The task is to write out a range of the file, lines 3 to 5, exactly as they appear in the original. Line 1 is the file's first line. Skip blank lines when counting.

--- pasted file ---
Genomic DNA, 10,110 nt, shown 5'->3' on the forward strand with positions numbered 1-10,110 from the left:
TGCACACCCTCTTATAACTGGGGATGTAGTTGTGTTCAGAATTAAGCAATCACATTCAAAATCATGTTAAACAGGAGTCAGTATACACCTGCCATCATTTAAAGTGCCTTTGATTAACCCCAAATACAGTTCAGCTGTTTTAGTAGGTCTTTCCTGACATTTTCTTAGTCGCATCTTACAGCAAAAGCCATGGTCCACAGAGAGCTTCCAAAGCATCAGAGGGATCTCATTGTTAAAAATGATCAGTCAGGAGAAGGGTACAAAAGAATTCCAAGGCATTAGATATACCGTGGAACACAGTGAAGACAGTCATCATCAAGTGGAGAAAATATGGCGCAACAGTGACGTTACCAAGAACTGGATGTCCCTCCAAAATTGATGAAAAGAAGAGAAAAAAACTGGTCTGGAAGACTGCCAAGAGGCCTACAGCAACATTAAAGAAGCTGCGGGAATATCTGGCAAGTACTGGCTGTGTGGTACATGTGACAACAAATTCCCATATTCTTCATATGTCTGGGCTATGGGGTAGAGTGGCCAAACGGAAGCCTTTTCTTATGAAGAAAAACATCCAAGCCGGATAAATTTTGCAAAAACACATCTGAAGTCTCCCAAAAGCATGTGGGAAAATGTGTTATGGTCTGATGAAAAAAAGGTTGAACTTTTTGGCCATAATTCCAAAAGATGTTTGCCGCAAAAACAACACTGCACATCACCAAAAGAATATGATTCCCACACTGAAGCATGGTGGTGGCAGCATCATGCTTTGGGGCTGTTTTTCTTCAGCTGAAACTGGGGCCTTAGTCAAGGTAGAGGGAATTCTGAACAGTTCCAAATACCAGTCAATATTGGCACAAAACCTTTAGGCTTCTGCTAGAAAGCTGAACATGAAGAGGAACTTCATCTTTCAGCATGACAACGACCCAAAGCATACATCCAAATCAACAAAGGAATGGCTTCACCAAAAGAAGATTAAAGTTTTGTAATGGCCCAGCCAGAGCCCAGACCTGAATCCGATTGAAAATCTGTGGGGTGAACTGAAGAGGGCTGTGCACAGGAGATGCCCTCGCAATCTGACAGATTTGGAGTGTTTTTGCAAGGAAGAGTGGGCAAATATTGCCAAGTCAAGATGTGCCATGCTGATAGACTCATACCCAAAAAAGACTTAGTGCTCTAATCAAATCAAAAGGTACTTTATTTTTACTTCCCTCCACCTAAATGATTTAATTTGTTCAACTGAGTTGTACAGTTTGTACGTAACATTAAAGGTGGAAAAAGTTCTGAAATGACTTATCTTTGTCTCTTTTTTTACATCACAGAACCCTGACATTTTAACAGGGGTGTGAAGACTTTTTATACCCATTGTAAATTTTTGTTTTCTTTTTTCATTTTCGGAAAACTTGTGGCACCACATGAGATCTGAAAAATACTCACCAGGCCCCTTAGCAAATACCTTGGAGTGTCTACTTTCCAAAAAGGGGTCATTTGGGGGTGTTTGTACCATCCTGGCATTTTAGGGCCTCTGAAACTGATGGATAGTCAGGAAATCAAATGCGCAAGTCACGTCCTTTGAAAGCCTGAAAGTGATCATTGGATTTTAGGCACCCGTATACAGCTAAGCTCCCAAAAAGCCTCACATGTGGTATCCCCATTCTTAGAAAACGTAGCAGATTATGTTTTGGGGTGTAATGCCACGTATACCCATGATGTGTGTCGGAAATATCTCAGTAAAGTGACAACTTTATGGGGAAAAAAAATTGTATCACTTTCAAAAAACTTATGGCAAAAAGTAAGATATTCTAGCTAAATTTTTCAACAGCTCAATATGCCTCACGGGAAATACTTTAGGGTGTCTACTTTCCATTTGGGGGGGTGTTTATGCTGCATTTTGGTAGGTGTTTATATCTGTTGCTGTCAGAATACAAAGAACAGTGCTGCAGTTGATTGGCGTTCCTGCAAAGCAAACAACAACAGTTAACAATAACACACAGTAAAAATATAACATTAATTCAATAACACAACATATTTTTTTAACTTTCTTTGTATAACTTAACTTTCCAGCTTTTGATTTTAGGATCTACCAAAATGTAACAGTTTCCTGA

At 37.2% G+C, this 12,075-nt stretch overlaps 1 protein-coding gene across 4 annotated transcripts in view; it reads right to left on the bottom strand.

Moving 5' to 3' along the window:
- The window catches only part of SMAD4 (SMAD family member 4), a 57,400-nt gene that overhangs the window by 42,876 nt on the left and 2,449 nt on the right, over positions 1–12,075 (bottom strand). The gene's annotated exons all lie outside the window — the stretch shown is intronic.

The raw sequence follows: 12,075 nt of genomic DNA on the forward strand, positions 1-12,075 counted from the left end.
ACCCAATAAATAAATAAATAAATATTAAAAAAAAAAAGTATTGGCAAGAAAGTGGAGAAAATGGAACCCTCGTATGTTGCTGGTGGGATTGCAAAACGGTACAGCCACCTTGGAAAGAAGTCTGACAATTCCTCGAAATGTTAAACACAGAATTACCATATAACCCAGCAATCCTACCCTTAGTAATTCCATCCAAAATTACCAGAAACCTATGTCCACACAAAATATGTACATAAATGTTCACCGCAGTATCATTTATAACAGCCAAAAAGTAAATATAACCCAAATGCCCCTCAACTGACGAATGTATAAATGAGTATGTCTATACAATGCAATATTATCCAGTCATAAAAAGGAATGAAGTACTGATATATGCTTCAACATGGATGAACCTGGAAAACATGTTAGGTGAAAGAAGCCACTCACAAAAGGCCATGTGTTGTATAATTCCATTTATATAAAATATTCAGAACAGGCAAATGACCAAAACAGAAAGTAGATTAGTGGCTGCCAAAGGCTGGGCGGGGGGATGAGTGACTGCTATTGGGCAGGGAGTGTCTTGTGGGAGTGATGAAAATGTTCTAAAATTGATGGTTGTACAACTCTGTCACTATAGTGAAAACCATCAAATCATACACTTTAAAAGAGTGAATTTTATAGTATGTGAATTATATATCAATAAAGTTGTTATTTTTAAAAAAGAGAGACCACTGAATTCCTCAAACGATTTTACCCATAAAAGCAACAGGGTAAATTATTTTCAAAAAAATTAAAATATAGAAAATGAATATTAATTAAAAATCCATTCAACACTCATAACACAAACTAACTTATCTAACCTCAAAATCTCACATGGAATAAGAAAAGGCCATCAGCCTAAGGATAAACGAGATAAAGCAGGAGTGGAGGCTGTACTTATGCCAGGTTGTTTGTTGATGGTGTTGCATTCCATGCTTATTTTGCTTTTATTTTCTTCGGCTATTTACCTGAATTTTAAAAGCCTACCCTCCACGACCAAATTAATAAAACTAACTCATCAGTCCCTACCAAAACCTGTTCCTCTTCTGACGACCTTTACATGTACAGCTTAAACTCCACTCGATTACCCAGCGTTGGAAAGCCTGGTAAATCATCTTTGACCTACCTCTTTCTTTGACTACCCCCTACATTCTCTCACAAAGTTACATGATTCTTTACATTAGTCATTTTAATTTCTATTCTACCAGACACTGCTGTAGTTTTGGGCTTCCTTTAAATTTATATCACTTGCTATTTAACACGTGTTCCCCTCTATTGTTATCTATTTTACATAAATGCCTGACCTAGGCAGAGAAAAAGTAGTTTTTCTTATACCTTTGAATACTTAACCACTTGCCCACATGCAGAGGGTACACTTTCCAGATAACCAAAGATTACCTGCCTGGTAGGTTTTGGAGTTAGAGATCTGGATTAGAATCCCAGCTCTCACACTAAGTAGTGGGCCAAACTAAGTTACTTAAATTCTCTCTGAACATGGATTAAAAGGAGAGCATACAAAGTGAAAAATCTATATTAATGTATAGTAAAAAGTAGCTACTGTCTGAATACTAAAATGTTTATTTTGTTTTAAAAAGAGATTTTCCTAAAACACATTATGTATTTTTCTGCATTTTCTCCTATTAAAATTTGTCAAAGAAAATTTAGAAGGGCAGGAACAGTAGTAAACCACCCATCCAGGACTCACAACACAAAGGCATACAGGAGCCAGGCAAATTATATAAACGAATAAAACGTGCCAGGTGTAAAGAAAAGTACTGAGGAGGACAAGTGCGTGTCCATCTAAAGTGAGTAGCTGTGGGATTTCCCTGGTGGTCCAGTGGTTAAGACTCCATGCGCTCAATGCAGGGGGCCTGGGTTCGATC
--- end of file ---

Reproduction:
At 37.2% G+C, this 12,075-nt stretch overlaps 1 protein-coding gene across 4 annotated transcripts in view; it reads right to left on the bottom strand.

Moving 5' to 3' along the window:
- The window catches only part of SMAD4 (SMAD family member 4), a 57,400-nt gene that overhangs the window by 42,876 nt on the left and 2,449 nt on the right, over positions 1–12,075 (bottom strand). The gene's annotated exons all lie outside the window — the stretch shown is intronic.